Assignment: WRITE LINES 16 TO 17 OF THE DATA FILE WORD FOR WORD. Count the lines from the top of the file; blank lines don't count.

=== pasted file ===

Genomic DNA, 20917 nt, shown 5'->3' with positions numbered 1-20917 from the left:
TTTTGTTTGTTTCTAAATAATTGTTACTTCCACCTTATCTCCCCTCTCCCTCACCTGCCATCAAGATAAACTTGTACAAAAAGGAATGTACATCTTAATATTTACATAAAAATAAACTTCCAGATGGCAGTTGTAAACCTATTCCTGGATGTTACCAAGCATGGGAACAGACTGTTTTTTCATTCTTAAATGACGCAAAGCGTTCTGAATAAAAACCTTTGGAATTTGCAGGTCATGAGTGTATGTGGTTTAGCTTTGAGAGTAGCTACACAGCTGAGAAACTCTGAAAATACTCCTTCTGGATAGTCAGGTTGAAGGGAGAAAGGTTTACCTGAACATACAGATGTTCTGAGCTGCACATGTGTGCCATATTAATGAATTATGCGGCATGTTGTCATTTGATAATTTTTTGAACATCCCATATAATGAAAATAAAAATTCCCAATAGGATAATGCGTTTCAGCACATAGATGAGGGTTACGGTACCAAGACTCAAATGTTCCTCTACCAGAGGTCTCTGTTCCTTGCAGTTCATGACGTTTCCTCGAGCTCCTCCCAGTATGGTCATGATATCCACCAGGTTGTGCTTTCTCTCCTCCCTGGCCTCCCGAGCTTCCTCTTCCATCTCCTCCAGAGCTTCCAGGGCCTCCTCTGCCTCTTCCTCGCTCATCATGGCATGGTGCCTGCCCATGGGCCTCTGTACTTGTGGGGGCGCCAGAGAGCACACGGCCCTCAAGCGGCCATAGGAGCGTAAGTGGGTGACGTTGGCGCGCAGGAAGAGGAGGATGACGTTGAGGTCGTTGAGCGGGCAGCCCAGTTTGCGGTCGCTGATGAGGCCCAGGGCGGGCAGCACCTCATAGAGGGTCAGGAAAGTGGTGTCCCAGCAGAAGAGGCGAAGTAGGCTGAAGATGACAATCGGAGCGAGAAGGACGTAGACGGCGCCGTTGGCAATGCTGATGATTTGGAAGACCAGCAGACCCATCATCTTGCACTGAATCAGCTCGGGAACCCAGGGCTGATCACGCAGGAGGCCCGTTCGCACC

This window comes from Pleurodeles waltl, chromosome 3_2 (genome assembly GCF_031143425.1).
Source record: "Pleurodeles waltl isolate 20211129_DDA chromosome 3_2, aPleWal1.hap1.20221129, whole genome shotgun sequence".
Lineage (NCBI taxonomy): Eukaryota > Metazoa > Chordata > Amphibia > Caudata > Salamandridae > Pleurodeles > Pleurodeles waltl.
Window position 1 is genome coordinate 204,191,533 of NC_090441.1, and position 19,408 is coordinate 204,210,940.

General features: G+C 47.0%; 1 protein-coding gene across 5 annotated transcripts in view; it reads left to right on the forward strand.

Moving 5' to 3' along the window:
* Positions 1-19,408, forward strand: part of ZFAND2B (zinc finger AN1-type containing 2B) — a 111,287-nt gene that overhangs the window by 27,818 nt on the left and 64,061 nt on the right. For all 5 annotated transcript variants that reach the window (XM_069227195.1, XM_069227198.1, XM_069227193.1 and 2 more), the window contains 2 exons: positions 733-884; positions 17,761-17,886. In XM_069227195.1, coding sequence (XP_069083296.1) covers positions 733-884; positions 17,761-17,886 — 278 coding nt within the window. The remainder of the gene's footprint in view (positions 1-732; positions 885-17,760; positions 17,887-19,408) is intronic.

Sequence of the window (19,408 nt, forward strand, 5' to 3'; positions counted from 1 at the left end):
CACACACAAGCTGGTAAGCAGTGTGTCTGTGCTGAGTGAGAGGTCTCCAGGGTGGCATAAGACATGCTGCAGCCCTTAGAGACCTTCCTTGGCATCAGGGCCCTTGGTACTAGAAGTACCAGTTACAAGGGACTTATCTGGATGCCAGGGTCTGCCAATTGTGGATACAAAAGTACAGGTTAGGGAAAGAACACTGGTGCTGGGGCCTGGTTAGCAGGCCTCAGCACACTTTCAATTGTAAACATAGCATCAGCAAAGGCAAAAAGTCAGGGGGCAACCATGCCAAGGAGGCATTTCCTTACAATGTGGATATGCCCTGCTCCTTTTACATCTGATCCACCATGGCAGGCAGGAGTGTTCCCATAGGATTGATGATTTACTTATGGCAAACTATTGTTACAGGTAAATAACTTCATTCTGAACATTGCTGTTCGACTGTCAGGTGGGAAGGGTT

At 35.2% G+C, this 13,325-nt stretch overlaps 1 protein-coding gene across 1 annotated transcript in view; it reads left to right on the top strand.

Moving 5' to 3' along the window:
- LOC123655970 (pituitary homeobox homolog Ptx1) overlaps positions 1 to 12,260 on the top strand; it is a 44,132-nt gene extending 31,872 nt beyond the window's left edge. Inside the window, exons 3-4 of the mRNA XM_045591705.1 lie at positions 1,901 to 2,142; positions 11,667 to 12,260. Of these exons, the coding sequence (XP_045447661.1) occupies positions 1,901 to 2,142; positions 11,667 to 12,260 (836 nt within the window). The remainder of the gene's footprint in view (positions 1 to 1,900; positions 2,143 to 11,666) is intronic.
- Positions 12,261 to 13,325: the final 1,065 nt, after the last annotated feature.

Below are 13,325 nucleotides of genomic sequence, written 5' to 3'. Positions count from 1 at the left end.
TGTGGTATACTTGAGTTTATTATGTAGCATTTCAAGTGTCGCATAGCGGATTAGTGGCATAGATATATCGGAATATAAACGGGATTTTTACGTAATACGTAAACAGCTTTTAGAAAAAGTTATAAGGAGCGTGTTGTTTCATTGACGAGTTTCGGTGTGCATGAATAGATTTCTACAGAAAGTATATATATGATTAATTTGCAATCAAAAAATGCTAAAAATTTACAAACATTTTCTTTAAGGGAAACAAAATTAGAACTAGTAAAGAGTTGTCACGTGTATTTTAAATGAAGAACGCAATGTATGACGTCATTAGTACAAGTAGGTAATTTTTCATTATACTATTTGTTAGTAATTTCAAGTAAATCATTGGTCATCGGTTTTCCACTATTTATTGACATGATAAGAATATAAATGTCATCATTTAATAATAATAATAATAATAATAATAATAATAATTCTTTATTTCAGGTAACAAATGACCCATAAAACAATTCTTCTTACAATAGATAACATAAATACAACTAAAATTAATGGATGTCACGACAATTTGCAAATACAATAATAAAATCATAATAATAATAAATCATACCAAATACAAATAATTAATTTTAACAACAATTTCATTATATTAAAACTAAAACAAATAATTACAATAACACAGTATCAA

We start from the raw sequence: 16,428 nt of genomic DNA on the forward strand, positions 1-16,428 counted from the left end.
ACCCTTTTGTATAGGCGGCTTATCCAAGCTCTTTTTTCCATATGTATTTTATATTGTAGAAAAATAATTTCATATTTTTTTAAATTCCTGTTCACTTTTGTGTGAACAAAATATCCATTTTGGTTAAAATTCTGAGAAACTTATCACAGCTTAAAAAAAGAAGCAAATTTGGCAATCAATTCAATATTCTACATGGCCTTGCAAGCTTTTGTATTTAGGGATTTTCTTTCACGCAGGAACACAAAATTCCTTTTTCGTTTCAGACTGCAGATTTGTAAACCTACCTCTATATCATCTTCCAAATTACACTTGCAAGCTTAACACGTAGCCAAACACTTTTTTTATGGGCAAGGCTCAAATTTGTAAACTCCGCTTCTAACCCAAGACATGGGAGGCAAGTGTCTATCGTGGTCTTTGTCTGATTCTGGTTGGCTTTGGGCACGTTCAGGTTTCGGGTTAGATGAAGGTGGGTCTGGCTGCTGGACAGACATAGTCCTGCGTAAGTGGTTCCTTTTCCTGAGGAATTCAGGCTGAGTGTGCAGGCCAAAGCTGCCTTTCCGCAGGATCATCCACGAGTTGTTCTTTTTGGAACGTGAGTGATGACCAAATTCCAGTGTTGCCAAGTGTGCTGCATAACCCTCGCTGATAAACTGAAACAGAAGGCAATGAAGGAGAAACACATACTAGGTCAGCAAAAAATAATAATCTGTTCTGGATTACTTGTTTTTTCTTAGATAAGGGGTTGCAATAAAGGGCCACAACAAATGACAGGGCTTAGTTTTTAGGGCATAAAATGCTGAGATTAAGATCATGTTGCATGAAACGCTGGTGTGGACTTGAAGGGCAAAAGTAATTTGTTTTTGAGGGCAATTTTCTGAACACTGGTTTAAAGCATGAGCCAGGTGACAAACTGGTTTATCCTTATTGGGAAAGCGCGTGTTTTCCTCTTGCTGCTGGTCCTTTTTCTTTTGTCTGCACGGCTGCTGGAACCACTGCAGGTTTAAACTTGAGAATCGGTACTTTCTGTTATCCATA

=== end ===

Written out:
Below are 13,325 nucleotides of genomic sequence, written 5' to 3'. Positions count from 1 at the left end.
TGTGGTATACTTGAGTTTATTATGTAGCATTTCAAGTGTCGCATAGCGGATTAGTGGCATAGATATATCGGAATATAAACGGGATTTTTACGTAATACGTAAACAGCTTTTAGAAAAAGTTATAAGGAGCGTGTTGTTTCATTGACGAGTTTCGGTGTGCATGAATAGATTTCTACAGAAAGTATATATATGATTAATTTGCAATCAAAAAATGCTAAAAATTTACAAACATTTTCTTTAAGGGAAACAAAATTAGAACTAGTAAAGAGTTGTCACGTGTATTTTAAATGAAGAACGCAATGTATGACGTCATTAGTACAAGTAGGTAATTTTTCATTATACTATTTGTTAGTAATTTCAAGTAAATCATTGGTCATCGGTTTTCCACTATTTATTGACATGATAAGAATATAAATGTCATCATTTAATAATAATAATAATAATAATAATAATAATAATTCTTTATTTCAGGTAACAAATGACCCATAAAACAATTCTTCTTACAATAGATAACATAAATACAACTAAAATTAATGGATGTCACGACAATTTGCAAATACAATAATAAAATCATAATAATAATAAATCATACCAAATACAAATAATTAATTTTAACAACAATTTCATTATATTAAAACTAAAACAAATAATTACAATAACACAGTATCAA